Go, and I will be with your mouth and teach you what you shall say.
When God called Moses to serve, he replied, “O my Lord, I am not eloquent, neither before nor since You have spoken to Your servant; but I am slow of speech and slow of tongue” (Exodus 4:10).
The language suggests that Moses may have had a speech impediment. Perhaps he stuttered. The Lord said to him, “Who has made man’s mouth? Or who makes the mute, the deaf, the seeing, or the blind? Have not I, the Lord?” (v.11).
Our impairments, our disabilities, our handicaps are used by God for His own glory. His way of dealing with them may not be to remove them but to endow us with strength and use our limitations for good.
If our weaknesses cause us to seek God and rely on Him, they actually help us instead of hinder us. In fact, they become the best thing that could happen to us, because our growth in courage, power, and happiness depends on our relationship with the Lord and how much we are relying on Him.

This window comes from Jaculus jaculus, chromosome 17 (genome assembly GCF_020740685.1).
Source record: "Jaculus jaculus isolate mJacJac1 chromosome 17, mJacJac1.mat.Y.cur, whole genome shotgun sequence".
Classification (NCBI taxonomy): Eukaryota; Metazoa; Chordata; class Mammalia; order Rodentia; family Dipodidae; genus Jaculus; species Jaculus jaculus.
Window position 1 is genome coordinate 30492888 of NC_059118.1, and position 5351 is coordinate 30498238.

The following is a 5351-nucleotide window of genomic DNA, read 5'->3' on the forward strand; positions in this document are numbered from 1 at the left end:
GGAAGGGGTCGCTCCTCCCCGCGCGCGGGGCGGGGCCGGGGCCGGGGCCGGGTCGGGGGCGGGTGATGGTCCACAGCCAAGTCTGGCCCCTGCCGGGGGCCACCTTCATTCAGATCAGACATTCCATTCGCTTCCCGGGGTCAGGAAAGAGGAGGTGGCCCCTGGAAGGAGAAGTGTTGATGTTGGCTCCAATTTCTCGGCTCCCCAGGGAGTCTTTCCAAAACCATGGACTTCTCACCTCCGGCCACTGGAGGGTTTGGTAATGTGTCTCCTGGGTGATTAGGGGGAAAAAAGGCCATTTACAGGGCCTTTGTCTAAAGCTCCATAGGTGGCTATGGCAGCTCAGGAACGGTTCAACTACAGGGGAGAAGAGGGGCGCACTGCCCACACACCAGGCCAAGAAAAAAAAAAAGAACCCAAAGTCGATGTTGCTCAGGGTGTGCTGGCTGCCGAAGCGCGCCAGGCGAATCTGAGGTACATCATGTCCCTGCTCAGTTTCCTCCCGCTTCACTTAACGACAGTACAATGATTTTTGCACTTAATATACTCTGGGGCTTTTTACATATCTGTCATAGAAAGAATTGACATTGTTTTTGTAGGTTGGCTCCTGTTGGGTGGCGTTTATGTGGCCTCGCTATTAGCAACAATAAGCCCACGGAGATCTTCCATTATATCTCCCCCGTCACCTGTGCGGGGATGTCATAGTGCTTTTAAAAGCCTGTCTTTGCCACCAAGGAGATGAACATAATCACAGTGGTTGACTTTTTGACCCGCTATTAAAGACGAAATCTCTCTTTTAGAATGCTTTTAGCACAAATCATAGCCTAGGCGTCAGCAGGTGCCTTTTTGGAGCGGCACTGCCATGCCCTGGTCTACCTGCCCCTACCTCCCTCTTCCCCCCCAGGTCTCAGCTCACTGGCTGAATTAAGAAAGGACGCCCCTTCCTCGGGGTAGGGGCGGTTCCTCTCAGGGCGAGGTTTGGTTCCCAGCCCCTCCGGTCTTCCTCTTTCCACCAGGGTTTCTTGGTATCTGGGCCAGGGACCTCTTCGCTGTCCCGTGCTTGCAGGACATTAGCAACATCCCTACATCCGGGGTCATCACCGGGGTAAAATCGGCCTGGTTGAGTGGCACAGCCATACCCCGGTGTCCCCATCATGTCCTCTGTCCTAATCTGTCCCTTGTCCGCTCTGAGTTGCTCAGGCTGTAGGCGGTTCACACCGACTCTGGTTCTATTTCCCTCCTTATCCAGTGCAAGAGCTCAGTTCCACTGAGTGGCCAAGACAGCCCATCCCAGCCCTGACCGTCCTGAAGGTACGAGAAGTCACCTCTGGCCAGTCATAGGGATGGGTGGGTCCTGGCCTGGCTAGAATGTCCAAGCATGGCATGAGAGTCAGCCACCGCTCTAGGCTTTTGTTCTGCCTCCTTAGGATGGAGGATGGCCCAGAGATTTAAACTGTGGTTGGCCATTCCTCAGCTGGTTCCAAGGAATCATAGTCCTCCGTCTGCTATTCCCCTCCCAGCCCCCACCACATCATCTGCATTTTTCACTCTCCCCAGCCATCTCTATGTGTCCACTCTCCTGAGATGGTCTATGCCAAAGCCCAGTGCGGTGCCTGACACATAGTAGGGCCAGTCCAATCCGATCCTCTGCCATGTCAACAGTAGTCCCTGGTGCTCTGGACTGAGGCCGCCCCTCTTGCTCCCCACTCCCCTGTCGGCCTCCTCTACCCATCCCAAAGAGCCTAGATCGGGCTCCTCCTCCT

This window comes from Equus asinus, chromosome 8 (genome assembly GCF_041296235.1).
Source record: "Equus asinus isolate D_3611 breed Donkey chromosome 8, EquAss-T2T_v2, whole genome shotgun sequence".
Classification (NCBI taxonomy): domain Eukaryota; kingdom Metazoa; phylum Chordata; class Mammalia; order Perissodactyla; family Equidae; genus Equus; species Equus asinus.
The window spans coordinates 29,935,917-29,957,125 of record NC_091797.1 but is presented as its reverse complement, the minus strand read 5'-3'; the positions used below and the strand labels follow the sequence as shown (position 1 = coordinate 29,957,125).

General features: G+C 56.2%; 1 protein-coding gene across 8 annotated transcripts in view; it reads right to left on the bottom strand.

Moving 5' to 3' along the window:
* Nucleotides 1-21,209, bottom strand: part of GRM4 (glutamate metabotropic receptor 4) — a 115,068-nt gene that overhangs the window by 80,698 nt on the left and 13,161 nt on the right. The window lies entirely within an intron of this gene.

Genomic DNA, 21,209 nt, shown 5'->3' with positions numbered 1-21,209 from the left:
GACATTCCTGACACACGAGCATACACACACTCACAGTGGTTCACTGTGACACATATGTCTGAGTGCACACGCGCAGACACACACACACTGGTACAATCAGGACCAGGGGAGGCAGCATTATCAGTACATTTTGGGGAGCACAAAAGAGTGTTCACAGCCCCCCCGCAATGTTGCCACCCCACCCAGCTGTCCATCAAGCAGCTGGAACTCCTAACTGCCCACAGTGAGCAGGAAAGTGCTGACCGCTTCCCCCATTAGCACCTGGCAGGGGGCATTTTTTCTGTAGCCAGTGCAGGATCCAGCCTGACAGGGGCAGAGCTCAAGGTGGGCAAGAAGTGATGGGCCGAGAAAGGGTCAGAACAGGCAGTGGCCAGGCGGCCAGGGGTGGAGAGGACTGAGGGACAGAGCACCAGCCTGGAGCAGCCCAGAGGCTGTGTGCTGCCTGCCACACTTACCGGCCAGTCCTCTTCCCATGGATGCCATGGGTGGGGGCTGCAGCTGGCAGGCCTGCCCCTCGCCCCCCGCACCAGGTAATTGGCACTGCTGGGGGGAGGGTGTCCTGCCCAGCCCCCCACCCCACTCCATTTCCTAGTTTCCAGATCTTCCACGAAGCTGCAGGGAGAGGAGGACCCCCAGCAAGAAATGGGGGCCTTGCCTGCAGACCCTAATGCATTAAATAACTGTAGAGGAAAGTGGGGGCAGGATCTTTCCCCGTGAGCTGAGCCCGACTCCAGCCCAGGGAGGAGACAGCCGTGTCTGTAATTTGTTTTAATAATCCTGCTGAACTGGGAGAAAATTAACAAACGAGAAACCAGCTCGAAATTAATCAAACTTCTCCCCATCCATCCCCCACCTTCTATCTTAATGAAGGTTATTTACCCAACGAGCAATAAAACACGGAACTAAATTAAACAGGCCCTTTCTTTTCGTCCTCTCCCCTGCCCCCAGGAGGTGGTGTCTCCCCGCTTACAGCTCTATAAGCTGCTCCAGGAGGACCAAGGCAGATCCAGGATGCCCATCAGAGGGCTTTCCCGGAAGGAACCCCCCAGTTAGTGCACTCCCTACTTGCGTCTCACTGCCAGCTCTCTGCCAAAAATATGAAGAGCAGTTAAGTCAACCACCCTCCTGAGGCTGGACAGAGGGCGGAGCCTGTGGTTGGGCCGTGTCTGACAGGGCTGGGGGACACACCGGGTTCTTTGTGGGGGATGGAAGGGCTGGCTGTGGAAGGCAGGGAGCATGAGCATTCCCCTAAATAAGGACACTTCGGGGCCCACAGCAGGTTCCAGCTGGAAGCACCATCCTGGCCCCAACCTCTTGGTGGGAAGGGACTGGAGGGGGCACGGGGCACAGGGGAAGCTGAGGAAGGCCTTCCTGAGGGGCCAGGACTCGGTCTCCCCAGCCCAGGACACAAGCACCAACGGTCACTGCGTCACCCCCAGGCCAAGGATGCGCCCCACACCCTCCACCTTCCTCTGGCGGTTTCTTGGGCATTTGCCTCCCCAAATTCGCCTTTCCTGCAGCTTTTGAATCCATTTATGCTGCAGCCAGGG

Three times the apostle Paul pleaded with the Lord to remove his impediment, but the Lord answered, “My grace is sufficient” (2 Corinthians 12:9).
Paul then gloried in his limitations, for he realized that they did not limit him. As he put it, “When I am weak, then I am strong” (v.10). (David Roper, ODB.org)
God's strength is best seen in our weakness.